In a high voltage exchange with Argentine President Cristina Fernandez, the head of the powerful organized labour unions CGT, Hugo Moyano said he was stepping down from all his posts in the ruling Peronist movement since it had become “an empty shell void of Peronism” but would continue fighting for the workers movement which is the essence of Peronism.
Addressing a packed stadium with over 80.000 workers to celebrate Teamsters’ Day, Moyano sent a strong message to the incoming administration of Cristina Fernandez who during last Saturday’s inauguration ceremony said her government protected the right to strike but would not tolerate “blackmail” or “extortion” in the form of strikes.
Moyano started by saying that “we don't want to occupy anyone's role, but to carry out our responsibility' and therefore he was stepping down as the leader of the Buenos Aires province branch of the Peronist Party and as Vice-president of the Peronist Party.
He added the Peronist Party in the province of Buenos Aires is an empty shell lacking Peronism. That's why I have decided to quit the interim presidency of the Buenos Aires province branch of the Peronist Party.
But I have ratified we will strengthen the Peronism we workers deserve.
Moyano complained that the Peronist movement in the province of Buenos Aires and one of the most powerful instruments had ceased to have political influence “because political power manages it at its own will; they even have named other candidates we don’t even know”.
“And since I don’t have buffoons or clowns I can’t let others play the game. In the Peronist party the same happens: it is empty of politics and Peronism. It has become irrelevant, candidates and posts are filled from outside, and many of us don’t feel part of this version so we are going to rebuild Peronism because it is what has transformed the condition of workers in Argentina”.
Moyano went then to urge the national government to give back the 12 billion pesos they have withdrawn from health insurance companies.
At his time former president Nestor Kirchner promised he would support health and social services managed by the unions but “since 2008 that promise has been diluted”.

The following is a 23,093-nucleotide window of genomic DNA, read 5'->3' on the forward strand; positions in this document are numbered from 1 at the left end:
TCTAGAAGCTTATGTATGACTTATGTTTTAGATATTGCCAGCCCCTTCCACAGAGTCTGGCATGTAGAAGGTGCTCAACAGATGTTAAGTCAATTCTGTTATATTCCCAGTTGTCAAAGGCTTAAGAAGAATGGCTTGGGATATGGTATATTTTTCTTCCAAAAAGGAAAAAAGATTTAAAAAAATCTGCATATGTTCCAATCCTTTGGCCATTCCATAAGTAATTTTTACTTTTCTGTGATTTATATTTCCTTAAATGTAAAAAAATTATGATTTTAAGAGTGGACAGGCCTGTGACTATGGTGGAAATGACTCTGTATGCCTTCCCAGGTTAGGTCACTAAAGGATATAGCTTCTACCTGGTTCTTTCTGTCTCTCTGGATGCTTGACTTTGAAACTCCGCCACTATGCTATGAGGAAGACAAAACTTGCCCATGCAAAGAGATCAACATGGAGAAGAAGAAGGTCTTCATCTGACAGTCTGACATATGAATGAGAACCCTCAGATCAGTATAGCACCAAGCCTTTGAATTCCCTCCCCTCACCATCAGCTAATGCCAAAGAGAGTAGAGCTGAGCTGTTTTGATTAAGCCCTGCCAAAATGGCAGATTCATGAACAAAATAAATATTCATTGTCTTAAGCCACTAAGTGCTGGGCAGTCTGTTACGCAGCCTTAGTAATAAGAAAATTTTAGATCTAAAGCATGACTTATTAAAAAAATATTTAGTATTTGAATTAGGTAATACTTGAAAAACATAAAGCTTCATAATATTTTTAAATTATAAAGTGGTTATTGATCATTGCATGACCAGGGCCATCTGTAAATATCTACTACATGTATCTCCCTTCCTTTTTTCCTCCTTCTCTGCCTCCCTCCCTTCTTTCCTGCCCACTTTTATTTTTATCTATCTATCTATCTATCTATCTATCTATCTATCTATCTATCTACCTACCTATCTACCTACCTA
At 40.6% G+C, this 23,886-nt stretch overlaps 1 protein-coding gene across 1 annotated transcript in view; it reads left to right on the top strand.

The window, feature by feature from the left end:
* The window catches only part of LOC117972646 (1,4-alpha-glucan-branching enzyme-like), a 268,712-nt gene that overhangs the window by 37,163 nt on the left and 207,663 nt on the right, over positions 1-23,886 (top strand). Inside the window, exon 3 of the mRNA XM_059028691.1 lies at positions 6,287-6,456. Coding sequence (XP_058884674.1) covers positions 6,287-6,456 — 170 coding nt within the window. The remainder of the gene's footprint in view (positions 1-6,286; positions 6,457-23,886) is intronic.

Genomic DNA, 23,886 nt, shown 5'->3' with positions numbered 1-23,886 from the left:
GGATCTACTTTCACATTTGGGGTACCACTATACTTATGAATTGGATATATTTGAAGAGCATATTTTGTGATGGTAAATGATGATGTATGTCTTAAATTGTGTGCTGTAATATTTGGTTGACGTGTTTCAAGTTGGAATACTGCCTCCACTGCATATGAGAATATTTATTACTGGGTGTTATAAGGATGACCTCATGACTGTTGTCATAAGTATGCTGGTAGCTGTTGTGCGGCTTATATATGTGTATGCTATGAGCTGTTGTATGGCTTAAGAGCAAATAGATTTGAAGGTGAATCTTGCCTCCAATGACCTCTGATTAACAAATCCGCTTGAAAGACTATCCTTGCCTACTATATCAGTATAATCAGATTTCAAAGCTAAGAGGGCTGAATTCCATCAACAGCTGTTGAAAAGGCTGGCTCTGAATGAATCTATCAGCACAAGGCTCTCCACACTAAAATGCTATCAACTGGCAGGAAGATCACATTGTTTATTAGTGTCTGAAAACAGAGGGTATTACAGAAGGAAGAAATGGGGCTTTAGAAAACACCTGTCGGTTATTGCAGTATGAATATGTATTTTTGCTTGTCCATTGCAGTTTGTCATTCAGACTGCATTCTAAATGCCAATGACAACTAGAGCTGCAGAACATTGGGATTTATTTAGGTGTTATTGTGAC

“This means the government is retaining workers’ money, while it keeps increasing the number of benefits our organizations must address and manage. This is most unfair and a plunder”, said Moyano.
But the organized labour leader harshest comments were referred directly to other passages of Cristina Fernandez speech last Saturday during the swearing in ceremony which Moyano did not attend.
“We are not in to extortion or blackmail, we are only after what we deserve, what belongs to us”, said Moyano to an ovation of 80.000 teamsters.
He also underlined that “the best government for the Argentine workers, that gave dignity and pride to workers was that of Juan Domingo Peron, let’s not get confuses” in reference to CFK words about the fact her administration and that of her predecessor and husband, created 5 million jobs and has had the economy growing uninterrupted since 2003, the longest period in Argentine history for the benefit of workers and business leaders alike.
Moyano also had time to blast Cristina Fernandez on the list of candidate names for last October’s election which left out union leaders and favoured youth organizations, most notoriously that of CFK’s son Maximo Kirchner, ‘La Campora’.
“Well over the 54% of Cristina’s victory in the election were the votes of the workers not of the ‘nice-mummy boys’”, emphasized the union leader.
Finally he warned that the coming round of salary negotiations will be subject to the elimination of the ‘earnings tax’ and that business leaders do not increase prices, because “the crisis will not be paid by the workers”.
Moyano was referring to the round of salary negotiations scheduled to begin next March with the background of the official Indec inflation rate which is half the “supermarket shelves” inflation “which will be the index floor demanded by workers”.
March therefore will be an extremely difficult month in Argentine politics and industrial relations since Moyano, the former ally of the Kirchner couple arrives to the negotiations round much debilitated by his loss of power and influence following on Cristina Fernandez windfall victory last October.
Furthermore he faces an election in April and several hopefuls have anticipated they would be disputing his leadership of the powerful Argentine organized labour movement.
Former president Nestor Kirchner when taking office in 2003 reached an agreement with Moyano who effectively helped to steer the workers’ movement during those difficult first years in exchange for political and financial benefits for the unions.
However with time the relation soured as Moyano advanced on the political system and pretended to dictate the name of CFK Vice president candidate and fill with his people the main places in the candidates’ lists to Congress for last October’s election.
He even bragged that as Brazil had a former union leader president (Lula da Silva), Argentine workers and their leader were also entitled to that opportunity for 2015.